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 more...>Louisiana Agriculture Magazine>Past Issues>2011>Fall>

Riverine Sediment and the Louisiana coast

Students measure river flow
Students measure river flow in LSU AgCenter research. (Photo by Y. Jun Xu)
Figure 1.
Figure 1. Major river systems supply sediments to coastal Louisiana.
Table 1.
Calcasieu River
Calcasieu River. Photo by Timothy Rosen
Vermilion River
Vermilion River. Photo by Timothy Rosen

About 40 percent of the nation’s coastal wetlands are in Louisiana and include contiguous freshwater wetlands, contiguous brackish wetlands, and low and high salt marshes. These natural ecosystems are highly productive and serve as critical nursery areas for Gulf of Mexico sea life, ensuring a thriving marine and fisheries industry. However, Louisiana coastal wetlands are disappearing at an alarming rate. Since the 1990s the land loss rate has been estimated to be between 9,884 and 13,838 acres each year, and over the previous 50 years, land loss rates have exceeded 14,826 acres per year. Total land loss since the 1930s has been more than 1.2 million acres. This loss represents 80 percent of the coastal wetland loss annually in the entire continental United States.

The factors that have contributed to the rapid wetland loss along Louisiana’s coast include land subsidence, sea level rise, coastal erosion and reduction in riverine sediment loads. Coastal Louisiana is built on sediment, and many wetlands in the region depend on sediment supplies from the inland rivers (Figure 1). Information on the quantity and distribution of the supplies is therefore important for policy makers to develop effective resource management strategies for regional sediment management.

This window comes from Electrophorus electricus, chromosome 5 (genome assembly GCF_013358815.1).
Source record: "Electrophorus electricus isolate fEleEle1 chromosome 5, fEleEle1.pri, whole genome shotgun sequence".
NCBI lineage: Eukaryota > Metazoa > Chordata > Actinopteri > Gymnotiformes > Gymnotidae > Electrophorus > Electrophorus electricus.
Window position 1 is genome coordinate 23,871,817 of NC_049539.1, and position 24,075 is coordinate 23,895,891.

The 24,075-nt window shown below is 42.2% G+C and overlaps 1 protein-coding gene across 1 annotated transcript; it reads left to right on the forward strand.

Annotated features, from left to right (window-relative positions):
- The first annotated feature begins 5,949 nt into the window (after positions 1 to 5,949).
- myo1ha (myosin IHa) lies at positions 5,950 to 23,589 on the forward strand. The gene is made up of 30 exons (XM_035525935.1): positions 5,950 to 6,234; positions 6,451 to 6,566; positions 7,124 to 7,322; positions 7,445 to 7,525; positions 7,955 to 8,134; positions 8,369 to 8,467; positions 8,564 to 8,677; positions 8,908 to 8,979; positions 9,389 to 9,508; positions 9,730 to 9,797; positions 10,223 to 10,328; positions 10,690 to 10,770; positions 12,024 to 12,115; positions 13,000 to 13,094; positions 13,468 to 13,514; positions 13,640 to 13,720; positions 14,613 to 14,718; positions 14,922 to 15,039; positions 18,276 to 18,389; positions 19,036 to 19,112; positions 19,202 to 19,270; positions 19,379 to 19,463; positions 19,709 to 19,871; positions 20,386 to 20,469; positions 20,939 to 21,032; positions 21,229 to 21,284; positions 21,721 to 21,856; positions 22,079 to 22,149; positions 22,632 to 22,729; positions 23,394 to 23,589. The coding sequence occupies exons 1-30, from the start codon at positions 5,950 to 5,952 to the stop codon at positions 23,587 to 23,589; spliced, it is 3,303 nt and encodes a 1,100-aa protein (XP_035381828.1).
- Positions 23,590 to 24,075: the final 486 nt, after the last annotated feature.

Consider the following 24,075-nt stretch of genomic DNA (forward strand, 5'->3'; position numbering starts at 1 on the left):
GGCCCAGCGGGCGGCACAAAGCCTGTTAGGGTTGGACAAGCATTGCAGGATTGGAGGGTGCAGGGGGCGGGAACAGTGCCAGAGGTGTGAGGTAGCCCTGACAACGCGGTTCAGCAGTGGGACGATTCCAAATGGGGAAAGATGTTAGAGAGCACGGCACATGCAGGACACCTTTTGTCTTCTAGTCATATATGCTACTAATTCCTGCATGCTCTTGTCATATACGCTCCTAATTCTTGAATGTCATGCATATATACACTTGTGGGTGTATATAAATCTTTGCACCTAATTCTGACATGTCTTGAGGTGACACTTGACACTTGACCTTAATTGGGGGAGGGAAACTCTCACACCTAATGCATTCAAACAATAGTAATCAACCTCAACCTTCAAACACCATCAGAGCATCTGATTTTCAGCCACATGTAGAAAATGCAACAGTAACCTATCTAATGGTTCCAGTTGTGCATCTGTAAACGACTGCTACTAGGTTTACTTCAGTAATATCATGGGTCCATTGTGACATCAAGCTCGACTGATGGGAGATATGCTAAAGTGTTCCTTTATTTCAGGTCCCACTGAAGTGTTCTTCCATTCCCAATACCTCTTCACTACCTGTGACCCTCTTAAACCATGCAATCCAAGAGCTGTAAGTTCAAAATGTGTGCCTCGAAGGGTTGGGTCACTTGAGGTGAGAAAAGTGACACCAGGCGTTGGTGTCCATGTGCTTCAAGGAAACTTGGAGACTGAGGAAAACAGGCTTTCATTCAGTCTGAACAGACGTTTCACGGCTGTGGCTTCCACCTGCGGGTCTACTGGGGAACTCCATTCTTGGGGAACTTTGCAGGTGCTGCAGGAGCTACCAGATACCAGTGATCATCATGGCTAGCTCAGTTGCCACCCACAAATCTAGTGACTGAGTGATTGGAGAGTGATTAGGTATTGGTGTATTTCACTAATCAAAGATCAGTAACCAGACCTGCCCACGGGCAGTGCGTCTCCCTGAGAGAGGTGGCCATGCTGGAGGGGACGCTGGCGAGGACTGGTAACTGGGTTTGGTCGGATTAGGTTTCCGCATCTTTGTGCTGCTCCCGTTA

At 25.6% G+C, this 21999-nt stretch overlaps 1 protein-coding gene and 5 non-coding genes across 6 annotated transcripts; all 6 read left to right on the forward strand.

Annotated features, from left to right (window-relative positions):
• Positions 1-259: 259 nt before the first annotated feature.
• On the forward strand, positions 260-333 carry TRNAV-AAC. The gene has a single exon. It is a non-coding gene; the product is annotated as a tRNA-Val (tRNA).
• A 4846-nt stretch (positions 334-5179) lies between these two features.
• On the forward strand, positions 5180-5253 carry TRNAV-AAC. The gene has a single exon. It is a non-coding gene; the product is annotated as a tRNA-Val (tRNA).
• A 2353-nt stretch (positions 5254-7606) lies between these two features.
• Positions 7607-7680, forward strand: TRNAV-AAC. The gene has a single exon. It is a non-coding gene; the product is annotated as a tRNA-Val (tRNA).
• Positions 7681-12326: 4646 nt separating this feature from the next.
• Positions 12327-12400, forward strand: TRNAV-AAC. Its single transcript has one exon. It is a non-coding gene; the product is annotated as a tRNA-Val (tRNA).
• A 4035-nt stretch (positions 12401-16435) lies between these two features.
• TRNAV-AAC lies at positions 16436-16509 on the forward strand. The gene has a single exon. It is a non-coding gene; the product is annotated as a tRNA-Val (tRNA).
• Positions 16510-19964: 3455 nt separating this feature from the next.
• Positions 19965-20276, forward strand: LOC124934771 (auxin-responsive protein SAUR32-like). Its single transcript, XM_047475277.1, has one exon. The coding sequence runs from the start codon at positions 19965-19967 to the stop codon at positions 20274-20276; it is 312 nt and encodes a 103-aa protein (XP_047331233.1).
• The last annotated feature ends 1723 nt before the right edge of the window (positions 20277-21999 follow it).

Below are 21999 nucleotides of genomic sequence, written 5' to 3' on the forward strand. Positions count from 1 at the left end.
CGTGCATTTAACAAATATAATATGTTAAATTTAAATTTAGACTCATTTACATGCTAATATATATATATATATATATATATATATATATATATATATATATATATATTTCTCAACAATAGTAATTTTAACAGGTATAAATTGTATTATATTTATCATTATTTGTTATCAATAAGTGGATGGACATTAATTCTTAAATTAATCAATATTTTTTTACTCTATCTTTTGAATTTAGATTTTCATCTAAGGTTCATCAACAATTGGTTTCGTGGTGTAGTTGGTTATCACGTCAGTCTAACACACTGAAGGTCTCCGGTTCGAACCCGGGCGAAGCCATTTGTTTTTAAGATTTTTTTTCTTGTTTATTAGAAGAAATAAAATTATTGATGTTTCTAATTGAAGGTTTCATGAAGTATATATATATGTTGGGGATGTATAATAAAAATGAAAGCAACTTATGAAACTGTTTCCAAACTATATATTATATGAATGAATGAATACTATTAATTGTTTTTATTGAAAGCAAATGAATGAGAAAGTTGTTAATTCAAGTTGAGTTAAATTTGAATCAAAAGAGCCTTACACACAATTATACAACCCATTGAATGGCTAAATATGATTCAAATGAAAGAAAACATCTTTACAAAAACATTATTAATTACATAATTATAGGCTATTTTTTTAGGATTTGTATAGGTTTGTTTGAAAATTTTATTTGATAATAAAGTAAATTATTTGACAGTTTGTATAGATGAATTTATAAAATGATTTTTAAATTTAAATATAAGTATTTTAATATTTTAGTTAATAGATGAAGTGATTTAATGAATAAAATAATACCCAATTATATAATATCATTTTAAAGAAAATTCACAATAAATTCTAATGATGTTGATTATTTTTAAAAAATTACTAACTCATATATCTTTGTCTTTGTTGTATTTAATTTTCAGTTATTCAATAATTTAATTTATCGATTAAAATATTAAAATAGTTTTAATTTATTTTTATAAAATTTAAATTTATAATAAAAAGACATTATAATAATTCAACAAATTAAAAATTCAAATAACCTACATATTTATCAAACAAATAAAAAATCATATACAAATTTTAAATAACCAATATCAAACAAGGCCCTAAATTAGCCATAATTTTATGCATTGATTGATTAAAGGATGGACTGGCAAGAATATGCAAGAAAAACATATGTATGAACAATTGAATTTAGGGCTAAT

Over the past several years, LSU AgCenter scientists have conducted studies to quantify long-term total yields of suspended solids from 10 major rivers entering the Gulf of Mexico from Louisiana (Figure 1). The rivers supply sediments to three coastal sections. From east to west these are Lake Pontchartrain fed by the Pearl, Tangipahoa, Tickfaw and Amite river systems; the Mississippi-Atchafalaya River Delta; and the Chenier Plain fed by Vermilion, Mermentau, Calcasieu and Sabine River system.

On average, these rivers deliver a total of 200 million tons of sediment to Louisiana’s coast annually while the Mississippi-Atchafalaya river system alone delivers 198 million tons of sediment (Table 1). This sediment delivery is approximately 180 times more than all other eight rivers combined. All these rivers show a seasonality of high sediment yield in the spring and low sediment yield in the summer and early fall. The sediment discharges are crucial resources, and further studies are under way to explore an environmentally sustainable, economically feasible concept of maximizing the benefits of the riverine sediments, while maintaining navigation and flood control in coastal Louisiana.
 
Y. Jun Xu, Associate Professor, and Timothy Rosen, Graduate Student, School of Renewable Natural Resources, LSU AgCenter, Baton Rouge, La
.

(This article was published in the fall 2011 issue of Louisiana Agriculture magazine.)

 
Last Updated: 11/29/2011 8:50:01 AM

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